A novel approach in treating recurrent bilateral hepaticojejunostomy biliary strictures post-liver transplantation: Successful use of Simpson's atherectomy device
Department of Surgery
Atherectomy; Balloon Dilatation; Child; Cholestasis; Equipment Design; Humans; Jejunostomy; Kidney Transplantation; Liver; Liver Transplantation; Male; Stents; Treatment Outcome
Life Sciences | Medicine and Health Sciences
Biliary complications occur in 6% to 34% of patients who undergo orthotopic liver transplantation. Strictures at the anastomosis site or elsewhere in the biliary tract are common. These strictures are amenable to interventional radiological and surgical procedures; however, retransplantation is sometimes an inevitable outcome. An 8-year-old boy received combined liver and kidney transplants May 31, 1998. Hepatic artery thrombosis was diagnosed postoperative day 1 and treated with revascularization. The choledochojejunostomy was revised twice and resulted in a high hepaticojejunostomy. Significant strictures on both the right and left hepatic ducts at the anastomosis site were unsuccessfully treated by multiple interventional radiological procedures. The option of retransplantation was seriously explored. Simpson's atherectomy device was used in a novel approach February 24, 1999, and strictures on both ducts were successfully treated. At 1-year postprocedure, the patient has normal liver function with no evidence of recurrence of the strictures. Further experience with this novel technique is required to assess its role in treating biliary strictures post liver transplantation.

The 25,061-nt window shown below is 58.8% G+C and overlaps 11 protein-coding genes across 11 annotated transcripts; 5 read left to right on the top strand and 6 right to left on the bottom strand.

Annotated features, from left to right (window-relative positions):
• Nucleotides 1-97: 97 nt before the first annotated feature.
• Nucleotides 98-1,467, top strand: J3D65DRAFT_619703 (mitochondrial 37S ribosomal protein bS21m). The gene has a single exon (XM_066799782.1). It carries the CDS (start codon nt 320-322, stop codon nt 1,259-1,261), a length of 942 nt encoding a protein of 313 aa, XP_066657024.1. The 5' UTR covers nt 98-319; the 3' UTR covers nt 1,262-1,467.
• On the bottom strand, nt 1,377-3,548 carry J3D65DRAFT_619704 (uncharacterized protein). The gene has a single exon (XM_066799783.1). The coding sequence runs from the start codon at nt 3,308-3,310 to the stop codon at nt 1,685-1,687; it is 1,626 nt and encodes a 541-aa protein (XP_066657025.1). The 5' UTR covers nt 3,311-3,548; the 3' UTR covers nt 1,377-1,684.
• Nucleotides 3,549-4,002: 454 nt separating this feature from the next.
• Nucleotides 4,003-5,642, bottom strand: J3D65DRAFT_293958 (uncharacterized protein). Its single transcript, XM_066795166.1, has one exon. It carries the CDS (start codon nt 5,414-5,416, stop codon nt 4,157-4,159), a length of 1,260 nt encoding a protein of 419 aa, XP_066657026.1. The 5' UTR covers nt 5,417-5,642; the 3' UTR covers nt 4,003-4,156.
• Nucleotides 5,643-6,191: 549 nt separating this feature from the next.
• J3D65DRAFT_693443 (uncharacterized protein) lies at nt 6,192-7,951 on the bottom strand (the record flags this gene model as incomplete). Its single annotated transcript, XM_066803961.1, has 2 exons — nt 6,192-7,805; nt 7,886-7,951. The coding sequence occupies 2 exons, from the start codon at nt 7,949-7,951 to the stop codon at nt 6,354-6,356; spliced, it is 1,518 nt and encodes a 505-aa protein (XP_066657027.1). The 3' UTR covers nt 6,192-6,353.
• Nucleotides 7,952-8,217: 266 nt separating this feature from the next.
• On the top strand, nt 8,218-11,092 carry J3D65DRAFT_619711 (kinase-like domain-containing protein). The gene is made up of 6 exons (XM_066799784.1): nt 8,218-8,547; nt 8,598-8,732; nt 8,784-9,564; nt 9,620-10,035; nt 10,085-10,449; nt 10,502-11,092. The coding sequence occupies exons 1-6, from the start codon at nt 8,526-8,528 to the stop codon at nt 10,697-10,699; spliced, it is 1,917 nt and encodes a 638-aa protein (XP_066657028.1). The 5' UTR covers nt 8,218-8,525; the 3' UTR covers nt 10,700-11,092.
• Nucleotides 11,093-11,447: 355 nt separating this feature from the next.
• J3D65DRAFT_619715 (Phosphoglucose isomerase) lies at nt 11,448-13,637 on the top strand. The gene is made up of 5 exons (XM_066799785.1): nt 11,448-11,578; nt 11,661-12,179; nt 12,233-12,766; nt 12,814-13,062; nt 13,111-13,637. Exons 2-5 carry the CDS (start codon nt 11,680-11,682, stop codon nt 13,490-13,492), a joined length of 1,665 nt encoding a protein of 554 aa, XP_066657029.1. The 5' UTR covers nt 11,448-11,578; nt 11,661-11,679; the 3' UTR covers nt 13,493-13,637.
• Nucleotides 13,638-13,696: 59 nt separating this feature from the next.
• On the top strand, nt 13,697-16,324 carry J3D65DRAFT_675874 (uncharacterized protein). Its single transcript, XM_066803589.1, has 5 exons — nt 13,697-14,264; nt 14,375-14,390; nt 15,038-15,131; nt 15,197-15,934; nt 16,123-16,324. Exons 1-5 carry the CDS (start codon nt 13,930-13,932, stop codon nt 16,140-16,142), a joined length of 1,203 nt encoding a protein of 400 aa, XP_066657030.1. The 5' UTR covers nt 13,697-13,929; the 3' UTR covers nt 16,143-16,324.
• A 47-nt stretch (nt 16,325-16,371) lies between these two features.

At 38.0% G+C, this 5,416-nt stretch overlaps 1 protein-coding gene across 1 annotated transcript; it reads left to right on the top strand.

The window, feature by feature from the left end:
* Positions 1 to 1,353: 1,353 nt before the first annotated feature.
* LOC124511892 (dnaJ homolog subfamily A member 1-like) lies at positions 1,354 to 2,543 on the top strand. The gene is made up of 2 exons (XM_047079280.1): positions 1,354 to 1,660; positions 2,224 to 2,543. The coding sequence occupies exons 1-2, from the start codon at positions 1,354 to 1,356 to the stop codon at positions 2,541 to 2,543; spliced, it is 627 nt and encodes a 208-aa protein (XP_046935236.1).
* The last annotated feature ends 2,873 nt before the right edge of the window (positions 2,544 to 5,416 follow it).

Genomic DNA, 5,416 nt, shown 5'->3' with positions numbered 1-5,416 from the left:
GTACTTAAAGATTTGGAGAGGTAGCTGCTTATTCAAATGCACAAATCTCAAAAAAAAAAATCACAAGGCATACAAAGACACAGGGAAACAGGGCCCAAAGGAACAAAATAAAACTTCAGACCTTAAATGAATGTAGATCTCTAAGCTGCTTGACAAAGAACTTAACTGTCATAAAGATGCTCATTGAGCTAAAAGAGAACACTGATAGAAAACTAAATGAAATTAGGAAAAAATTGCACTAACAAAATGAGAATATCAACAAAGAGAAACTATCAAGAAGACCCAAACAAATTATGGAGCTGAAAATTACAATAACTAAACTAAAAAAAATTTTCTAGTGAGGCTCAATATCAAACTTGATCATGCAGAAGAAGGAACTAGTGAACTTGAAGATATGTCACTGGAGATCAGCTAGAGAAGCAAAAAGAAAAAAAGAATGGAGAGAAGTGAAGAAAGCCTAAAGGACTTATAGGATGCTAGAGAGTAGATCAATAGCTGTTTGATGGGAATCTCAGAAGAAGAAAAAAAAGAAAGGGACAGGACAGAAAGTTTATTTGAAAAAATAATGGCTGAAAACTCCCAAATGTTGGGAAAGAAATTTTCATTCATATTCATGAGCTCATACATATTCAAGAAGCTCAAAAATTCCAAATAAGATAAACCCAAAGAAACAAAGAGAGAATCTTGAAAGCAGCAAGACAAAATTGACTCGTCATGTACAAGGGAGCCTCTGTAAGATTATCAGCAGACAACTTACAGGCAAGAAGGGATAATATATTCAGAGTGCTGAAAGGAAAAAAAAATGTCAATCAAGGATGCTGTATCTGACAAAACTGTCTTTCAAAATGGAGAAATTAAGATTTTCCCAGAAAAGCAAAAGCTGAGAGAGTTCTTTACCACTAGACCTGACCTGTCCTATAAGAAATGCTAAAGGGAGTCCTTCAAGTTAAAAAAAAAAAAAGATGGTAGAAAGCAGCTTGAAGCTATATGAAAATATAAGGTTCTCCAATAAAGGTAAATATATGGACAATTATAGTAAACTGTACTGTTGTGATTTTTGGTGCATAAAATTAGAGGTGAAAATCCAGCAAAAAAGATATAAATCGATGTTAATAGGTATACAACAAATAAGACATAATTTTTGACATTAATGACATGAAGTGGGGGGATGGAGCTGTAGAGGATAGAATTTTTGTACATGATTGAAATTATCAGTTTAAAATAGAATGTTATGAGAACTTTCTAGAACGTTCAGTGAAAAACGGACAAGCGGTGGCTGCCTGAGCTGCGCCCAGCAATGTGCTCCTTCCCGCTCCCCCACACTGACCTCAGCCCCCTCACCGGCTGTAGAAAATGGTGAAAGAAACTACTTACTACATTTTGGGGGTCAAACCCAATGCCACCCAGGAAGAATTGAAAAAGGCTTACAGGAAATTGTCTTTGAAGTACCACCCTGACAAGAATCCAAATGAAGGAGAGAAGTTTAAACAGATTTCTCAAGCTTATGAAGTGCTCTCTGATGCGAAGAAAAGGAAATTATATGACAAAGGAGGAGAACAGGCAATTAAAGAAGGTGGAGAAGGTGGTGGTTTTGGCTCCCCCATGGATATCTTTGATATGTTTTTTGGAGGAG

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Citation: Liver Transpl. 2001 Feb;7(2):142-6. Link to article on publisher's site